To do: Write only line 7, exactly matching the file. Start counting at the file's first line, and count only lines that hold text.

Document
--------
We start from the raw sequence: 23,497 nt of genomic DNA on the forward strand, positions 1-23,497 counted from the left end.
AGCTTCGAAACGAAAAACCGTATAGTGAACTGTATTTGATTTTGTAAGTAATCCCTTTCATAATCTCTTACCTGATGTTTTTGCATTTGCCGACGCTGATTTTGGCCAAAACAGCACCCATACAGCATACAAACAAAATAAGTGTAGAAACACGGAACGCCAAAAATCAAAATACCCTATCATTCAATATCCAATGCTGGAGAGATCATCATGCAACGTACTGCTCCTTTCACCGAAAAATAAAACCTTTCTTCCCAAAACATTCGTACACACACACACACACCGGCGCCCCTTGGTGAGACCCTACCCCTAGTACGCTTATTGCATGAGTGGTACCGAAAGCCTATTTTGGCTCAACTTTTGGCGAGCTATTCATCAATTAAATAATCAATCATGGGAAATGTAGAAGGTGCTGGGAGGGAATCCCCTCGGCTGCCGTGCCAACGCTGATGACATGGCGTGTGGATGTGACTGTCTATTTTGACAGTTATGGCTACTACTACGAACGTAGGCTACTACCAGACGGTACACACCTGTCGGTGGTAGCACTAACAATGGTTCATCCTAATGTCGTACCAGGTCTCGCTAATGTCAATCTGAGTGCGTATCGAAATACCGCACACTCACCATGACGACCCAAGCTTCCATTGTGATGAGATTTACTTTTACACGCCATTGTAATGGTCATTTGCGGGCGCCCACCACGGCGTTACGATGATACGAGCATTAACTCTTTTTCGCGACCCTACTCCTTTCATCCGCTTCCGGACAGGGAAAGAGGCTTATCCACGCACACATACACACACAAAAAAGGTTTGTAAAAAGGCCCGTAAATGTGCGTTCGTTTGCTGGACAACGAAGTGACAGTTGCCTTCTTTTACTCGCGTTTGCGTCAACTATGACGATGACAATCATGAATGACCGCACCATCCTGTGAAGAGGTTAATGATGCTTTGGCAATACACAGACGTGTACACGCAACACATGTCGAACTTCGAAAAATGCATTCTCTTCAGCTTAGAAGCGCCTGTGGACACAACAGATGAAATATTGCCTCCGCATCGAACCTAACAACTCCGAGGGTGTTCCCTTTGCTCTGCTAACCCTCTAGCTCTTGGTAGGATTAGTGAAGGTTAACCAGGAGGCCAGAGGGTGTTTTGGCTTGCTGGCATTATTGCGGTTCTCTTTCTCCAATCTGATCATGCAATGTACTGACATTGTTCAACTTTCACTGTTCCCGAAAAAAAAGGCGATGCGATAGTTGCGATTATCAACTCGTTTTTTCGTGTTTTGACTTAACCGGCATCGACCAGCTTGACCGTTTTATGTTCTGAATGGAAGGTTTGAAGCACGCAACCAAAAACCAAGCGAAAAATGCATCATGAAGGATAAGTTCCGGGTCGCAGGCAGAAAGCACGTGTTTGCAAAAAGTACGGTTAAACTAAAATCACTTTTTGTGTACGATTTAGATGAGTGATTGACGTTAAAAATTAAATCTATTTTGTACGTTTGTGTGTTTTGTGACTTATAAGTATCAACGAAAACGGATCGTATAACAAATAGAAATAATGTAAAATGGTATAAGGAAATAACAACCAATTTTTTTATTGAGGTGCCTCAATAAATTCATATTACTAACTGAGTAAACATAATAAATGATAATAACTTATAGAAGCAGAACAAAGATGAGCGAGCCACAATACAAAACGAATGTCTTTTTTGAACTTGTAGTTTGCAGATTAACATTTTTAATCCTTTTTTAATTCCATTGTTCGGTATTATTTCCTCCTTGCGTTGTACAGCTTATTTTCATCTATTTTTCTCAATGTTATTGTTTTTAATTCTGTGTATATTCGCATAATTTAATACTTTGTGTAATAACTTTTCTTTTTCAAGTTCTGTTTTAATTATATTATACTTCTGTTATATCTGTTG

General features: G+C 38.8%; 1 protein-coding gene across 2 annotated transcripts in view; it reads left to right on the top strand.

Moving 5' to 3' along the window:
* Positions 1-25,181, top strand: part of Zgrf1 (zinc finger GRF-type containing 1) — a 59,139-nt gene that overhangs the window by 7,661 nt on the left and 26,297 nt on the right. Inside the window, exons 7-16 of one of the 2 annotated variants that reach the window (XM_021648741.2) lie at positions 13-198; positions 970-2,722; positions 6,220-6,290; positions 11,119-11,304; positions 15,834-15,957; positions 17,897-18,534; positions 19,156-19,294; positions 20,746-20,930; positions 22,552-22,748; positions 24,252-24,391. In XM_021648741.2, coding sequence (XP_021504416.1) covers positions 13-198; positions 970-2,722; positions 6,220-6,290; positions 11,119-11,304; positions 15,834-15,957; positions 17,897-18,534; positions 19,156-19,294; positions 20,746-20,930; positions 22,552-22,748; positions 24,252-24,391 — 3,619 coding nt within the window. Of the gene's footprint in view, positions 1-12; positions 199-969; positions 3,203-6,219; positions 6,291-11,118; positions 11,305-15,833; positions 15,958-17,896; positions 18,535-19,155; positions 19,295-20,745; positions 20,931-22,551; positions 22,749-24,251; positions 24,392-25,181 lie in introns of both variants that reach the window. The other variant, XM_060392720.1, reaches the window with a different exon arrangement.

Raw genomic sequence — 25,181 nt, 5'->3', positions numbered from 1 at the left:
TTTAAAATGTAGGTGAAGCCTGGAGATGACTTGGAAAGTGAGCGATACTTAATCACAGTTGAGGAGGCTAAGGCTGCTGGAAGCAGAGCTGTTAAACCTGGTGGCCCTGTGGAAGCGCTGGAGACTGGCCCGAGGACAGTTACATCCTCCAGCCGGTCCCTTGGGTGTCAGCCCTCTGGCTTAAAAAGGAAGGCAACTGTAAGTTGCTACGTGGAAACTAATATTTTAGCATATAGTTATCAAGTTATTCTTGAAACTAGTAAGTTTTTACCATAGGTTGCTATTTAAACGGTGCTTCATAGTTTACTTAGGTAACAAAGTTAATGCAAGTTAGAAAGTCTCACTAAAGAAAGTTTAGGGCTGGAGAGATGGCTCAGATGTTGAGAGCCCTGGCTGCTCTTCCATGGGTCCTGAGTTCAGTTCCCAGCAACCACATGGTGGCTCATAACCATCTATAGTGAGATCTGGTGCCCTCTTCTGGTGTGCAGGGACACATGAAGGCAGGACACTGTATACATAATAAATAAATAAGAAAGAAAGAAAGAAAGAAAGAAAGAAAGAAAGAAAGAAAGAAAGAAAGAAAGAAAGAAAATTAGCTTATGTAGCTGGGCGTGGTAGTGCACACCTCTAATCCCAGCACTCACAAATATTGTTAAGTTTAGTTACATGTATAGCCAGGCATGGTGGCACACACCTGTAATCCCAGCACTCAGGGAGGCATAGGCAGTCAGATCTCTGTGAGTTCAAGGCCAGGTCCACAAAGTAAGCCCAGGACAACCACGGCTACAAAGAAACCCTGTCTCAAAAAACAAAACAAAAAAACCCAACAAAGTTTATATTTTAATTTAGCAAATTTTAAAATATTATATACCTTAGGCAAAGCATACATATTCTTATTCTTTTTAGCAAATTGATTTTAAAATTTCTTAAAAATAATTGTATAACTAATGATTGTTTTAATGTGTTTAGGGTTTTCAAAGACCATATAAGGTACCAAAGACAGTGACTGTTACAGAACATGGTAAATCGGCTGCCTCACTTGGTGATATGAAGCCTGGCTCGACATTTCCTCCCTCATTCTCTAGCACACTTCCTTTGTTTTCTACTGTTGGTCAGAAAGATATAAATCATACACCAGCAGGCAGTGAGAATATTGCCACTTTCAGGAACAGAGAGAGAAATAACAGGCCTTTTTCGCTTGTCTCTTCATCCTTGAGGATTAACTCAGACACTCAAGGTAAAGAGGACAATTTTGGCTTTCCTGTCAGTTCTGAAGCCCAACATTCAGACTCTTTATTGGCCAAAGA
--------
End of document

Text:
TTTAAAATGTAGGTGAAGCCTGGAGATGACTTGGAAAGTGAGCGATACTTAATCACAGTTGAGGAGGCTAAGGCTGCTGGAAGCAGAGCTGTTAAACCTGGTGGCCCTGTGGAAGCGCTGGAGACTGGCCCGAGGACAGTTACATCCTCCAGCCGGTCCCTTGGGTGTCAGCCCTCTGGCTTAAAAAGGAAGGCAACTGTAAGTTGCTACGTGGAAACTAATATTTTAGCATATAGTTATCAAGTTATTCTTGAAACTAGTAAGTTTTTACCATAGGTTGCTATTTAAACGGTGCTTCATAGTTTACTTAGGTAACAAAGTTAATGCAAGTTAGAAAGTCTCACTAAAGAAAGTTTAGGGCTGGAGAGATGGCTCAGATGTTGAGAGCCCTGGCTGCTCTTCCATGGGTCCTGAGTTCAGTTCCCAGCAACCACATGGTGGCTCATAACCATCTATAGTGAGATCTGGTGCCCTCTTCTGGTGTGCAGGGACACATGAAGGCAGGACACTGTATACATAATAAATAAATAAGAAAGAAAGAAAGAAAGAAAGAAAGAAAGAAAGAAAGAAAGAAAGAAAGAAAGAAAGAAAATTAGCTTATGTAGCTGGGCGTGGTAGTGCACACCTCTAATCCCAGCACTCACAAATATTGTTAAGTTTAGTTACATGTATAGCCAGGCATGGTGGCACACACCTGTAATCCCAGCACTCAGGGAGGCATAGGCAGTCAGATCTCTGTGAGTTCAAGGCCAGGTCCACAAAGTAAGCCCAGGACAACCACGGCTACAAAGAAACCCTGTCTCAAAAAACAAAACAAAAAAACCCAACAAAGTTTATATTTTAATTTAGCAAATTTTAAAATATTATATACCTTAGGCAAAGCATACATATTCTTATTCTTTTTAGCAAATTGATTTTAAAATTTCTTAAAAATAATTGTATAACTAATGATTGTTTTAATGTGTTTAGGGTTTTCAAAGACCATATAAGGTACCAAAGACAGTGACTGTTACAGAACATGGTAAATCGGCTGCCTCACTTGGTGATATGAAGCCTGGCTCGACATTTCCTCCCTCATTCTCTAGCACACTTCCTTTGTTTTCTACTGTTGGTCAGAAAGATATAAATCATACACCAGCAGGCAGTGAGAATATTGCCACTTTCAGGAACAGAGAGAGAAATAACAGGCCTTTTTCGCTTGTCTCTTCATCCTTGAGGATTAACTCAGACACTCAAGGTAAAGAGGACAATTTTGGCTTTCCTGTCAGTTCTGAAGCCCAACATTCAGACTCTTTATTGGCCAAAGA